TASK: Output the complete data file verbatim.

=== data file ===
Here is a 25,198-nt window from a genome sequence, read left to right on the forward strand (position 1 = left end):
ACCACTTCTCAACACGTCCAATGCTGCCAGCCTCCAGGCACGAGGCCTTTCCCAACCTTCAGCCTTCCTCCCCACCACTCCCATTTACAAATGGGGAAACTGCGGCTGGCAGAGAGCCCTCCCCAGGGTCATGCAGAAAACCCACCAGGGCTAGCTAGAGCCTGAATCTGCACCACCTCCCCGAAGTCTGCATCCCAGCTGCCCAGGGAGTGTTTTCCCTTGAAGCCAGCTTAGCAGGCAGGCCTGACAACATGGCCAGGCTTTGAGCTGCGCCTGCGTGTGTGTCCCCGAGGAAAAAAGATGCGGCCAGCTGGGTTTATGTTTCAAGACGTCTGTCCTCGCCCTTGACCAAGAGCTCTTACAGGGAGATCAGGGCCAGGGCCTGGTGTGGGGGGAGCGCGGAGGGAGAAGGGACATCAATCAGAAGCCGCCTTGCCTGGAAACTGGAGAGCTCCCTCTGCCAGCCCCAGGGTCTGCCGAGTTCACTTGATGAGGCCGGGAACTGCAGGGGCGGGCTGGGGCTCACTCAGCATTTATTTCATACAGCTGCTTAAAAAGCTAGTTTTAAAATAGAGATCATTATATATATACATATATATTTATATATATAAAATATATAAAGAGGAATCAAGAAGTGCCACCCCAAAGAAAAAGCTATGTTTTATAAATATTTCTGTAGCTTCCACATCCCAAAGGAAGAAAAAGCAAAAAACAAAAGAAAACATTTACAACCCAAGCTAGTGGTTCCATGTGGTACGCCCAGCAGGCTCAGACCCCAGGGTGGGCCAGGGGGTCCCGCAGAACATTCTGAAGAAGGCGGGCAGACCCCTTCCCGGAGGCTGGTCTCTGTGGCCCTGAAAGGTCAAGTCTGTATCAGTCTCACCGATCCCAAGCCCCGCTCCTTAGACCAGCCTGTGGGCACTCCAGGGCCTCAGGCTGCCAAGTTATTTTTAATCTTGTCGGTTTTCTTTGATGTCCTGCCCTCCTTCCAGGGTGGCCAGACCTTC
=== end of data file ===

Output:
Here is a 25,198-nt window from a genome sequence, read left to right on the forward strand (position 1 = left end):
ACCACTTCTCAACACGTCCAATGCTGCCAGCCTCCAGGCACGAGGCCTTTCCCAACCTTCAGCCTTCCTCCCCACCACTCCCATTTACAAATGGGGAAACTGCGGCTGGCAGAGAGCCCTCCCCAGGGTCATGCAGAAAACCCACCAGGGCTAGCTAGAGCCTGAATCTGCACCACCTCCCCGAAGTCTGCATCCCAGCTGCCCAGGGAGTGTTTTCCCTTGAAGCCAGCTTAGCAGGCAGGCCTGACAACATGGCCAGGCTTTGAGCTGCGCCTGCGTGTGTGTCCCCGAGGAAAAAAGATGCGGCCAGCTGGGTTTATGTTTCAAGACGTCTGTCCTCGCCCTTGACCAAGAGCTCTTACAGGGAGATCAGGGCCAGGGCCTGGTGTGGGGGGAGCGCGGAGGGAGAAGGGACATCAATCAGAAGCCGCCTTGCCTGGAAACTGGAGAGCTCCCTCTGCCAGCCCCAGGGTCTGCCGAGTTCACTTGATGAGGCCGGGAACTGCAGGGGCGGGCTGGGGCTCACTCAGCATTTATTTCATACAGCTGCTTAAAAAGCTAGTTTTAAAATAGAGATCATTATATATATACATATATATTTATATATATAAAATATATAAAGAGGAATCAAGAAGTGCCACCCCAAAGAAAAAGCTATGTTTTATAAATATTTCTGTAGCTTCCACATCCCAAAGGAAGAAAAAGCAAAAAACAAAAGAAAACATTTACAACCCAAGCTAGTGGTTCCATGTGGTACGCCCAGCAGGCTCAGACCCCAGGGTGGGCCAGGGGGTCCCGCAGAACATTCTGAAGAAGGCGGGCAGACCCCTTCCCGGAGGCTGGTCTCTGTGGCCCTGAAAGGTCAAGTCTGTATCAGTCTCACCGATCCCAAGCCCCGCTCCTTAGACCAGCCTGTGGGCACTCCAGGGCCTCAGGCTGCCAAGTTATTTTTAATCTTGTCGGTTTTCTTTGATGTCCTGCCCTCCTTCCAGGGTGGCCAGACCTTC